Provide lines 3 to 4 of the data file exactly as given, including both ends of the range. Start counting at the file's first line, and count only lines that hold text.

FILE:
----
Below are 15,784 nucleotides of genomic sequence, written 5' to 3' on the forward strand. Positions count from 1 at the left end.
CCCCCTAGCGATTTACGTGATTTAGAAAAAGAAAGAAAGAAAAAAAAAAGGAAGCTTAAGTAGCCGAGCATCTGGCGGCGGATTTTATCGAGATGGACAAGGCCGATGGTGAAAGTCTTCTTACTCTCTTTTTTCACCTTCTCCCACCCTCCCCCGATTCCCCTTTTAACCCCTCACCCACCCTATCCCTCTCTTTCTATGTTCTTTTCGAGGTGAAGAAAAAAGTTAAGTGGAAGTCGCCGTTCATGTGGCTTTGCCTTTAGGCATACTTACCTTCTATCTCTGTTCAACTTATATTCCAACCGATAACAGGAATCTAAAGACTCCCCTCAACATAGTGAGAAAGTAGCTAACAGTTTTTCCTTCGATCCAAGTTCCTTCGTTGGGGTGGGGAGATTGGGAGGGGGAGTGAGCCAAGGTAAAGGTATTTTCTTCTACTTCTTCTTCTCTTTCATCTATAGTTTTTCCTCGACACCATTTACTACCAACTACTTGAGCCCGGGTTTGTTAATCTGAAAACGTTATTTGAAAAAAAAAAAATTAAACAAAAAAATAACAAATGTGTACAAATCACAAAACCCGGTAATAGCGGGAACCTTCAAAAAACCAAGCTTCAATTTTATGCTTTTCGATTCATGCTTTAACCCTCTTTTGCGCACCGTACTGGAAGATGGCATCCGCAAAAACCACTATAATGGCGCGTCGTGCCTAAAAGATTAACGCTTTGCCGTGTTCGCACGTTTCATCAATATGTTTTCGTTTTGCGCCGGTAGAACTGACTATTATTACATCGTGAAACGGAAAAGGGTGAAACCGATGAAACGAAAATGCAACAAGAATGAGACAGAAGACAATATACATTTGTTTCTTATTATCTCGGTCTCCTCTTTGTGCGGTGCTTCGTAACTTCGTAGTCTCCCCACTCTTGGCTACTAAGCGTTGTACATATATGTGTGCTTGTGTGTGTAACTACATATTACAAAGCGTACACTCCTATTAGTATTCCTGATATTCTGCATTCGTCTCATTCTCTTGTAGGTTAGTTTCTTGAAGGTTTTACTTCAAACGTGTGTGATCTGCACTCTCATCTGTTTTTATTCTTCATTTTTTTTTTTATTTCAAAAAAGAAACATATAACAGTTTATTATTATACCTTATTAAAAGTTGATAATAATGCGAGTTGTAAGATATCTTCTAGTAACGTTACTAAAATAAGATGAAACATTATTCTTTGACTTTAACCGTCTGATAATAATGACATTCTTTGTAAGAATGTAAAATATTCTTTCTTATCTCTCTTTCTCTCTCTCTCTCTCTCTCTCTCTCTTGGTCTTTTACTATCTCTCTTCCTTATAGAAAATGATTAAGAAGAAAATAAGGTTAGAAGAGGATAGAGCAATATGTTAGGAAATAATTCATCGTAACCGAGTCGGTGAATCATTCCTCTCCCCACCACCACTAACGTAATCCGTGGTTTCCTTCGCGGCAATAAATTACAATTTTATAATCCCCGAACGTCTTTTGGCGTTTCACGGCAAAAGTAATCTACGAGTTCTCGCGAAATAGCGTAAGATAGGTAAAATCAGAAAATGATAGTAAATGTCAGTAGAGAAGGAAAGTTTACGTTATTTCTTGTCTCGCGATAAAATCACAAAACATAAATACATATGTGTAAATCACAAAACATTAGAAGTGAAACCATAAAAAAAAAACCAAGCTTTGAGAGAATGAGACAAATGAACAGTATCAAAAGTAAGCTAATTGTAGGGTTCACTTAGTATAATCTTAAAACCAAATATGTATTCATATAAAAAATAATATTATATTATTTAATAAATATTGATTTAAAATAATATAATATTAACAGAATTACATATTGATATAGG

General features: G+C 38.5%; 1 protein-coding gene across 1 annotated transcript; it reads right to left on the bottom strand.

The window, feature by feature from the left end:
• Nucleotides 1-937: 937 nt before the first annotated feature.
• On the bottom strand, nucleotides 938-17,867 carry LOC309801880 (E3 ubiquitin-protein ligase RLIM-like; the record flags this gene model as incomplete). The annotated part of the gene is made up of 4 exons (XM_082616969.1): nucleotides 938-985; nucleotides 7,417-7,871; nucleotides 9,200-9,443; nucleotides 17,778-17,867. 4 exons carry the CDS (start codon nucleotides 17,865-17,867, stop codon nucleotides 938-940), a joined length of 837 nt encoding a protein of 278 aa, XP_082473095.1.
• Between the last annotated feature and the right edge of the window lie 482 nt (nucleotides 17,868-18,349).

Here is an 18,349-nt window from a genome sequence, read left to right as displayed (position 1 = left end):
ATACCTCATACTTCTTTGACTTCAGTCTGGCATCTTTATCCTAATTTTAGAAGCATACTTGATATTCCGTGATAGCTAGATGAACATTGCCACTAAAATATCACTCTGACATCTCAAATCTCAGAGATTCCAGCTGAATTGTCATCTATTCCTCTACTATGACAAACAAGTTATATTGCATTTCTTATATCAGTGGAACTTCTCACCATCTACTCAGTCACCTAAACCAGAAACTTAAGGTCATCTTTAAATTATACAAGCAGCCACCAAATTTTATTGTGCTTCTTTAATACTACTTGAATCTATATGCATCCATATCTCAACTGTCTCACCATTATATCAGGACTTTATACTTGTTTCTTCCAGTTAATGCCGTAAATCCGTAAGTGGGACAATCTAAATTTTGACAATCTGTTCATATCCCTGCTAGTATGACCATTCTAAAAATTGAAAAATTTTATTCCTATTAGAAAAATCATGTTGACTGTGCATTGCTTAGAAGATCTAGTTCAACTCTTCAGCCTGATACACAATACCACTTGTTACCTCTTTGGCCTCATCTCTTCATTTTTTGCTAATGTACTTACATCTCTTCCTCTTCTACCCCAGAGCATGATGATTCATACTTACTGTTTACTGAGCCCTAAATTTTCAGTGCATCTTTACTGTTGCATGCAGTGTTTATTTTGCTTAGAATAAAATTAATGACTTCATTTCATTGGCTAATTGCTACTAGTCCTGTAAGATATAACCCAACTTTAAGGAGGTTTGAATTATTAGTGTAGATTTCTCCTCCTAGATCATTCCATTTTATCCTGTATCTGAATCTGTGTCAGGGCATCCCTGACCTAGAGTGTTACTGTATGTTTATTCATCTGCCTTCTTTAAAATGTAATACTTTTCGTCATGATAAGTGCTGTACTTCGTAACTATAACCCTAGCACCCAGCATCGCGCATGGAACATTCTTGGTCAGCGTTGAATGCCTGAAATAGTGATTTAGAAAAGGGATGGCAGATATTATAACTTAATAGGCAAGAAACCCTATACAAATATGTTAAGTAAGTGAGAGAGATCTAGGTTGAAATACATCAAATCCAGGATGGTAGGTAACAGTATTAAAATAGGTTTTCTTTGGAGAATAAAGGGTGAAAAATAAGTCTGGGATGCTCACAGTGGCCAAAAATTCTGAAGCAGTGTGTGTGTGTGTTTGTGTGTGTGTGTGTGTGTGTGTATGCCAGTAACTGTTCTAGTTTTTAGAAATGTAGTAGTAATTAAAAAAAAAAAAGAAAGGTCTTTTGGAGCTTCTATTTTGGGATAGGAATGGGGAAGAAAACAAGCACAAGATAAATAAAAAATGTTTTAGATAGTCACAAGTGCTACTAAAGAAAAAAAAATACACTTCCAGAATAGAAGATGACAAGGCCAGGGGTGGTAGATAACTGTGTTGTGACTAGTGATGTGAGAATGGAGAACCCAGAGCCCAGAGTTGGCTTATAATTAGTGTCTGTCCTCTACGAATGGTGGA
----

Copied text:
General features: G+C 38.5%; 1 protein-coding gene across 1 annotated transcript; it reads right to left on the bottom strand.

The window, feature by feature from the left end: